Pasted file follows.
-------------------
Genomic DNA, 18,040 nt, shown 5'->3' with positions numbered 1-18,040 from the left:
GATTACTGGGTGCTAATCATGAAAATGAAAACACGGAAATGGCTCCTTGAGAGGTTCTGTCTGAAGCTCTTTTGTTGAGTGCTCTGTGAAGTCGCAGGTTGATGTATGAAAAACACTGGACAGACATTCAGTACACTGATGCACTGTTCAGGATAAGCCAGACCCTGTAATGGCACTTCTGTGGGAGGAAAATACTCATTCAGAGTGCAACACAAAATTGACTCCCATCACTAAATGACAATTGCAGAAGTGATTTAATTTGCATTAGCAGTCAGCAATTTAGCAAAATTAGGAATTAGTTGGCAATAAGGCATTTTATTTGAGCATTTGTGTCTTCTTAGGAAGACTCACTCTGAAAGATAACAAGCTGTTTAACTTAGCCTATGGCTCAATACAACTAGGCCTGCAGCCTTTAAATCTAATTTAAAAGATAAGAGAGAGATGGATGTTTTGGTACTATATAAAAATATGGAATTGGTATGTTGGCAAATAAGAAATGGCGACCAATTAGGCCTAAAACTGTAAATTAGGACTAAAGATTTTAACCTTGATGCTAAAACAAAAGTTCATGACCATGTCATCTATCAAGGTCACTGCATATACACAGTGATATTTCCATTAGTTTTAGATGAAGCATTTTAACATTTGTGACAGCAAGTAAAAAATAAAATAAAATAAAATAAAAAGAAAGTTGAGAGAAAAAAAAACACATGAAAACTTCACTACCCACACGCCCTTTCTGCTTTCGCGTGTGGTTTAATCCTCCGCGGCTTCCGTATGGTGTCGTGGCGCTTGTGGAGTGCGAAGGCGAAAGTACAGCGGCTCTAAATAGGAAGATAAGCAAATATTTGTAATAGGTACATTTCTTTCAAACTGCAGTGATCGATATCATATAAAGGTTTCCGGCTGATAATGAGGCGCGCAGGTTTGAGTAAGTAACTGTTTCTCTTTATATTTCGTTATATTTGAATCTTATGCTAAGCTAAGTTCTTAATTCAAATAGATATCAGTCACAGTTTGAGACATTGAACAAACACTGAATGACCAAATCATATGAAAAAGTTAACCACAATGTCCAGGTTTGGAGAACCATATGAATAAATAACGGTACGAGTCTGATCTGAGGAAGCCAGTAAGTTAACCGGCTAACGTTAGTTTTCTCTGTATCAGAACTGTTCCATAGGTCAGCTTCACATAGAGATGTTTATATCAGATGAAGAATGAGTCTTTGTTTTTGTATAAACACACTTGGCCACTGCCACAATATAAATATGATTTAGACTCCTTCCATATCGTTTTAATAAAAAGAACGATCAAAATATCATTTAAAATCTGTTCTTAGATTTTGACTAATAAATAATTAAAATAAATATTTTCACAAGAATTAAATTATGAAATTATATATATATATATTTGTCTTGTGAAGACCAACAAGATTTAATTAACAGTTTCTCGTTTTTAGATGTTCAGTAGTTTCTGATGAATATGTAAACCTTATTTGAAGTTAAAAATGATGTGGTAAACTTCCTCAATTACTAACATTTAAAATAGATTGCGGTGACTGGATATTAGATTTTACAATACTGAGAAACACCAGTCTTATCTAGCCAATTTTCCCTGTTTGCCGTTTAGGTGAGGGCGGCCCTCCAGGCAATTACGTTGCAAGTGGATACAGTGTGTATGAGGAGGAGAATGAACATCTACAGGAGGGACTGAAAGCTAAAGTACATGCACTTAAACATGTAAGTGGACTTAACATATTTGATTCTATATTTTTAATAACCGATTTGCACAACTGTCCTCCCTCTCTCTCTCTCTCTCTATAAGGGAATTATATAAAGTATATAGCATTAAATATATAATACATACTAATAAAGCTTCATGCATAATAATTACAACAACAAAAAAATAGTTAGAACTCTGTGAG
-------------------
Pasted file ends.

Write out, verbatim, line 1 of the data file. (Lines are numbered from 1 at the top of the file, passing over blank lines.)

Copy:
Genomic DNA, 18,040 nt, shown 5'->3' with positions numbered 1-18,040 from the left: